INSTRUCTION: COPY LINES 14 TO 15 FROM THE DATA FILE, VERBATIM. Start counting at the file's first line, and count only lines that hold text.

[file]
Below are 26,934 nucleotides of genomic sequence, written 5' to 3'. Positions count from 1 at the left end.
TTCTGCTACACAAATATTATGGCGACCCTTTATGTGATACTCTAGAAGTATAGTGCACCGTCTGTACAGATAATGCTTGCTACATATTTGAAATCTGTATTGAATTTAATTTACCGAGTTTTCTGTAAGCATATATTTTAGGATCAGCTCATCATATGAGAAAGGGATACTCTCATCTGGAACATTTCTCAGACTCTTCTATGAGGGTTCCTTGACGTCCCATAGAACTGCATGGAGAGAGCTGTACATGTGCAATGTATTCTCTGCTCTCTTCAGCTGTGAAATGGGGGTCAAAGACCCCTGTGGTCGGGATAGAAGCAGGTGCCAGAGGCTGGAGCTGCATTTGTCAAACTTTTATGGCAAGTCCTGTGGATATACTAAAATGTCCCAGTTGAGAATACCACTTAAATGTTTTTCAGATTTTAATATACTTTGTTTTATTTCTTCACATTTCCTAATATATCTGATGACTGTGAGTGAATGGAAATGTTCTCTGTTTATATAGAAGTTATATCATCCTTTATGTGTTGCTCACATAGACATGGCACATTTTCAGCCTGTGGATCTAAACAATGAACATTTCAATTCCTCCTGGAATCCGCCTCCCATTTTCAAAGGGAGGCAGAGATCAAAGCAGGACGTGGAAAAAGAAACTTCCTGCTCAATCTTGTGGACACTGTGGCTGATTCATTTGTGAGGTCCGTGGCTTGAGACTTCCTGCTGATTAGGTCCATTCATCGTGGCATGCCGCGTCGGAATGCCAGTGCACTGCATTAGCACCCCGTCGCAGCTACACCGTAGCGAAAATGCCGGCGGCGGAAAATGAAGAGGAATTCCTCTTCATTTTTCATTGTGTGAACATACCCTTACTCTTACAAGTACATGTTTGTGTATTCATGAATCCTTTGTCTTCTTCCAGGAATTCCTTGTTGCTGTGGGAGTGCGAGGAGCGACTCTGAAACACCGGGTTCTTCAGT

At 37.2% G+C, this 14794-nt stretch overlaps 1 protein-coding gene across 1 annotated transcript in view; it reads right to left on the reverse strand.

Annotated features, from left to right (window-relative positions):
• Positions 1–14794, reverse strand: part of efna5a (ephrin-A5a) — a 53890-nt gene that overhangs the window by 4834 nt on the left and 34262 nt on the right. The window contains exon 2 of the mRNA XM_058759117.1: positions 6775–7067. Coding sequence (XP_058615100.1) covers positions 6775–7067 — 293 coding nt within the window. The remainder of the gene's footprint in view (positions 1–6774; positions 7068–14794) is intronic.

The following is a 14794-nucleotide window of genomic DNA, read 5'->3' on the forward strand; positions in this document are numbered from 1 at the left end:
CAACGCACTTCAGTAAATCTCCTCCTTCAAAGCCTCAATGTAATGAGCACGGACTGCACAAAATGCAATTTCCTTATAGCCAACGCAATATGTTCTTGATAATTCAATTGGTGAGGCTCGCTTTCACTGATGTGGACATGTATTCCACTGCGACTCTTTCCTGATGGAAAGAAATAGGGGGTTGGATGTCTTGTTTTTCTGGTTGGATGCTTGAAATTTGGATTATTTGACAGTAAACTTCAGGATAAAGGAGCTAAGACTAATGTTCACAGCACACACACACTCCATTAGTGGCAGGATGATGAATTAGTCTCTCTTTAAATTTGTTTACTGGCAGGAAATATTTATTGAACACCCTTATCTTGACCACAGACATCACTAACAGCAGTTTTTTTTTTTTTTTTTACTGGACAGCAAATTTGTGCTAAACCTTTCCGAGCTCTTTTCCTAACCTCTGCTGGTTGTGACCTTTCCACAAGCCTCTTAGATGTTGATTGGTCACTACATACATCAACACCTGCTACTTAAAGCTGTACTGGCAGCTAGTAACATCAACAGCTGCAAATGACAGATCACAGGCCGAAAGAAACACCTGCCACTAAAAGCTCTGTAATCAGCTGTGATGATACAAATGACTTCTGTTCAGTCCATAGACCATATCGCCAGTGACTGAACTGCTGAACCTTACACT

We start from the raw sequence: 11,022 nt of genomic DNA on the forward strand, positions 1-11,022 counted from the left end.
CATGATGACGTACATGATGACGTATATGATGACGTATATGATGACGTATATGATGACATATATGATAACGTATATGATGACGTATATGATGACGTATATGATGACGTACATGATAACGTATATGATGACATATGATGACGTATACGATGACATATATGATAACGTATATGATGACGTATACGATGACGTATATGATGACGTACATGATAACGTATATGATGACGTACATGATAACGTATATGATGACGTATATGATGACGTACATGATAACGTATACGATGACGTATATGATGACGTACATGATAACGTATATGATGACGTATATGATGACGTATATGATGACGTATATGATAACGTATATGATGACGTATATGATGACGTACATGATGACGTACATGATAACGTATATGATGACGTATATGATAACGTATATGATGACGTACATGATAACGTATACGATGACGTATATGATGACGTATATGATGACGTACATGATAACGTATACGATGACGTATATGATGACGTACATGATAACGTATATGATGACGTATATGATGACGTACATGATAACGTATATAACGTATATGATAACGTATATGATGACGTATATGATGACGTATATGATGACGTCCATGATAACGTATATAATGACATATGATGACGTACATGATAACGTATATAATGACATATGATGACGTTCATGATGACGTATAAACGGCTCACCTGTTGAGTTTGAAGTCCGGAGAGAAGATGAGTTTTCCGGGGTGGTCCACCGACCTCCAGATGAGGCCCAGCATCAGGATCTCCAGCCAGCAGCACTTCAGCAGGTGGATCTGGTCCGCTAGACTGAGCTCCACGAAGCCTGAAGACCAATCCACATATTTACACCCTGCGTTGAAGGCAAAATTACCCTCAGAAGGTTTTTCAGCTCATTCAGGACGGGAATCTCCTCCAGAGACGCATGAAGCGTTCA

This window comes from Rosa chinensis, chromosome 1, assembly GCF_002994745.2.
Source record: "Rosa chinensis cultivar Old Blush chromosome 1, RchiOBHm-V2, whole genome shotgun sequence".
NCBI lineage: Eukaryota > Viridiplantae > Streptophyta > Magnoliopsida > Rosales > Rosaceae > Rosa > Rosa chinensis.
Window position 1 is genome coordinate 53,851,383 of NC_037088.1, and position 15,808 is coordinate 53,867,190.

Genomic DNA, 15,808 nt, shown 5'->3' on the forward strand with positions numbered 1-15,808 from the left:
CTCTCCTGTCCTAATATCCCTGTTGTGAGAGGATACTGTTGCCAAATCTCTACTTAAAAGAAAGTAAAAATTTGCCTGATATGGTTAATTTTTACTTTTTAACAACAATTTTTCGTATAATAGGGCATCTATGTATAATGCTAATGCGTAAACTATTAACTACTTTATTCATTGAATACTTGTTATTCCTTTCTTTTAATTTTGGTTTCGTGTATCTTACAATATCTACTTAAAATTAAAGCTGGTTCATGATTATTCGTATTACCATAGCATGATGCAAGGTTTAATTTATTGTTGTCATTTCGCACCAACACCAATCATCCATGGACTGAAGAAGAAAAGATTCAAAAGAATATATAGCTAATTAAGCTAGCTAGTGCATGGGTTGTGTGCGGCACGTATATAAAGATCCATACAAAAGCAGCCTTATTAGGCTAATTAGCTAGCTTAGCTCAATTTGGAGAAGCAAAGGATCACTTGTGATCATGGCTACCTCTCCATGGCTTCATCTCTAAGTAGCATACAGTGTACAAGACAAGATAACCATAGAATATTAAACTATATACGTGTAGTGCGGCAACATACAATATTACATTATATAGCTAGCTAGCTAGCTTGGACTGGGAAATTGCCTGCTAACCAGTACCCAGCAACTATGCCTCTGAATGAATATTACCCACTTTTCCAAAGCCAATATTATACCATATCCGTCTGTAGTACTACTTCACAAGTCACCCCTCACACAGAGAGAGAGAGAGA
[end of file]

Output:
Genomic DNA, 15,808 nt, shown 5'->3' on the forward strand with positions numbered 1-15,808 from the left:
CTCTCCTGTCCTAATATCCCTGTTGTGAGAGGATACTGTTGCCAAATCTCTACTTAAAAGAAAGTAAAAATTTGCCTGATATGGTTAATTTTTACTTTTTAACAACAATTTTTCGTATAATAGGGCATCTATGTATAATGCTAATGCGTAAACTATTAACTACTTTATTCATTGAATACTTGTTATTCCTTTCTTTTAATTTTGGTTTCGTGTATCTTACAATATCTACTTAAAATTAAAGCTGGTTCATGATTATTCGTATTACCATAGCATGATGCAAGGTTTAATTTATTGTTGTCATTTCGCACCAACACCAATCATCCATGGACTGAAGAAGAAAAGATTCAAAAGAATATATAGCTAATTAAGCTAGCTAGTGCATGGGTTGTGTGCGGCACGTATATAAAGATCCATACAAAAGCAGCCTTATTAGGCTAATTAGCTAGCTTAGCTCAATTTGGAGAAGCAAAGGATCACTTGTGATCATGGCTACCTCTCCATGGCTTCATCTCTAAGTAGCATACAGTGTACAAGACAAGATAACCATAGAATATTAAACTATATACGTGTAGTGCGGCAACATACAATATTACATTATATAGCTAGCTAGCTAGCTTGGACTGGGAAATTGCCTGCTAACCAGTACCCAGCAACTATGCCTCTGAATGAATATTACCCACTTTTCCAAAGCCAATATTATACCATATCCGTCTGTAGTACTACTTCACAAGTCACCCCTCACACAGAGAGAGAGAGAGA